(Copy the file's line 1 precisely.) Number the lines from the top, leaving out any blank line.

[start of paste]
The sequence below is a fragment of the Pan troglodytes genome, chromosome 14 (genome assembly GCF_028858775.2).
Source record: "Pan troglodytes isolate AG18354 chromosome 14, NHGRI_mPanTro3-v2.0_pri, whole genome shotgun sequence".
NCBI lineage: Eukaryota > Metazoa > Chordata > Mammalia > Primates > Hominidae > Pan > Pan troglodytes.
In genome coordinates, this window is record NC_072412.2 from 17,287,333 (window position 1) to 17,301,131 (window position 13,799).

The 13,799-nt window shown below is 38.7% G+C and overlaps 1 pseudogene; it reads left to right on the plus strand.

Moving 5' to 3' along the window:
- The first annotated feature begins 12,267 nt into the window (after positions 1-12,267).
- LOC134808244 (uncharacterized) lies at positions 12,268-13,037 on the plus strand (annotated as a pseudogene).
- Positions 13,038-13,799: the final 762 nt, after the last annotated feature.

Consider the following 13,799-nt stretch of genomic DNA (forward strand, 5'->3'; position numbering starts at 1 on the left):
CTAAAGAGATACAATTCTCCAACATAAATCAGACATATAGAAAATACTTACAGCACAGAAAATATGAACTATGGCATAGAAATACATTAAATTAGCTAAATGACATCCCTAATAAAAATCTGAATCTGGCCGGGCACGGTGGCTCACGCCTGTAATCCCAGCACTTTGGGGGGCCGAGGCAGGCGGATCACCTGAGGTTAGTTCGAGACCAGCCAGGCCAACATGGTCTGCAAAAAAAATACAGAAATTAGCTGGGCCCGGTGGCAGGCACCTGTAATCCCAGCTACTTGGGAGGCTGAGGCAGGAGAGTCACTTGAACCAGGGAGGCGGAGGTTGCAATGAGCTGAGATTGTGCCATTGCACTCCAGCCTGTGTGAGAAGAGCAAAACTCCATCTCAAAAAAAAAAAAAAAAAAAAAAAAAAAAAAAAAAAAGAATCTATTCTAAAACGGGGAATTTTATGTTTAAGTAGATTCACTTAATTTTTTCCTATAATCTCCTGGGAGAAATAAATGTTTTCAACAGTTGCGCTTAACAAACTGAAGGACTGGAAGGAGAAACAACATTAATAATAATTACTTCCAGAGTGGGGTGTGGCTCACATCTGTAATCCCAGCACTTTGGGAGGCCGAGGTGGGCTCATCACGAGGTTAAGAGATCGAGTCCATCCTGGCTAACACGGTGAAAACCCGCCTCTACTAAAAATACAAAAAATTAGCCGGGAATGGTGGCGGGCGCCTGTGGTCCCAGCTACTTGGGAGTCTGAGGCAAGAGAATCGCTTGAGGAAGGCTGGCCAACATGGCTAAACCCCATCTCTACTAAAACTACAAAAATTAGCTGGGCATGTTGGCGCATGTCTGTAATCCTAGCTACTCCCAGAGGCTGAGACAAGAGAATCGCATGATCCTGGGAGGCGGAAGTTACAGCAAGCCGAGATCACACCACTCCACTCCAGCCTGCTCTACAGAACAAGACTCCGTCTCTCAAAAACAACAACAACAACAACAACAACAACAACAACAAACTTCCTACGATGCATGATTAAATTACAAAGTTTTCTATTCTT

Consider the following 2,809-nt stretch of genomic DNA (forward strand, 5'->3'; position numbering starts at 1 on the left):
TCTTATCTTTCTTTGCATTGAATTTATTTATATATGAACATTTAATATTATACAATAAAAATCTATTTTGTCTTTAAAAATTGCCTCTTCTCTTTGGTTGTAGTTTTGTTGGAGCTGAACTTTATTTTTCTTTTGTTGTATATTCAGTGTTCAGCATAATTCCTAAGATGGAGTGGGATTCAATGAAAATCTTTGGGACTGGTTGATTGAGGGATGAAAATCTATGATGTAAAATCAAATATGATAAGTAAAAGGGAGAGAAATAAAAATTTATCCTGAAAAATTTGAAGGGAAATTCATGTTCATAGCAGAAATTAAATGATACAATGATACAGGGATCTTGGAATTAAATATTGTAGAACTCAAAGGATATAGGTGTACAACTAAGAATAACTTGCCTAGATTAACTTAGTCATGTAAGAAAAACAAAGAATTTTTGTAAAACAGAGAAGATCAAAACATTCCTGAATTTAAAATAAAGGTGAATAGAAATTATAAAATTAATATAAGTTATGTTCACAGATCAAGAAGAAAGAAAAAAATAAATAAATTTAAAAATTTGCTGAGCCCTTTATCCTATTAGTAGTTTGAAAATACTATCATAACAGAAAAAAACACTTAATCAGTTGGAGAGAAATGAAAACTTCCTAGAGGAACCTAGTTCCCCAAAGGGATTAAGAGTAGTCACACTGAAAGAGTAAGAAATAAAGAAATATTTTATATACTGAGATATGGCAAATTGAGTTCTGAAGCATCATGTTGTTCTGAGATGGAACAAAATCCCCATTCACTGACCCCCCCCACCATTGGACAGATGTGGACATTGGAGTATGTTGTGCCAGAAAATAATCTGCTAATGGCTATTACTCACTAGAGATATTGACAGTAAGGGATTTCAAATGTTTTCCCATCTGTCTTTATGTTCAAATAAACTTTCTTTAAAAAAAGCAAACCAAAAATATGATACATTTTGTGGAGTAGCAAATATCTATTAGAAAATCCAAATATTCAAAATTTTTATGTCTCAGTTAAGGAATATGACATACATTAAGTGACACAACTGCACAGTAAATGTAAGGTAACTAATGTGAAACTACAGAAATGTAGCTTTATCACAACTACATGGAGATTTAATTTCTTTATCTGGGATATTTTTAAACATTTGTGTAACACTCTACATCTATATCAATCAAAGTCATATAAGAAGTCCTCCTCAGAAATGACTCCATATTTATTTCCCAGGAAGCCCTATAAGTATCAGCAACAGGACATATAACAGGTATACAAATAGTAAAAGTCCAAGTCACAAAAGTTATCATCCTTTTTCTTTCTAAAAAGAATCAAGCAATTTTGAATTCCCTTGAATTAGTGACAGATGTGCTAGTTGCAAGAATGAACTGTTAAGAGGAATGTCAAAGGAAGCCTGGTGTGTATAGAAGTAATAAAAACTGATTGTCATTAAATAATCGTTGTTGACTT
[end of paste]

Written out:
The sequence below is a fragment of the Pan troglodytes genome, chromosome 14 (genome assembly GCF_028858775.2).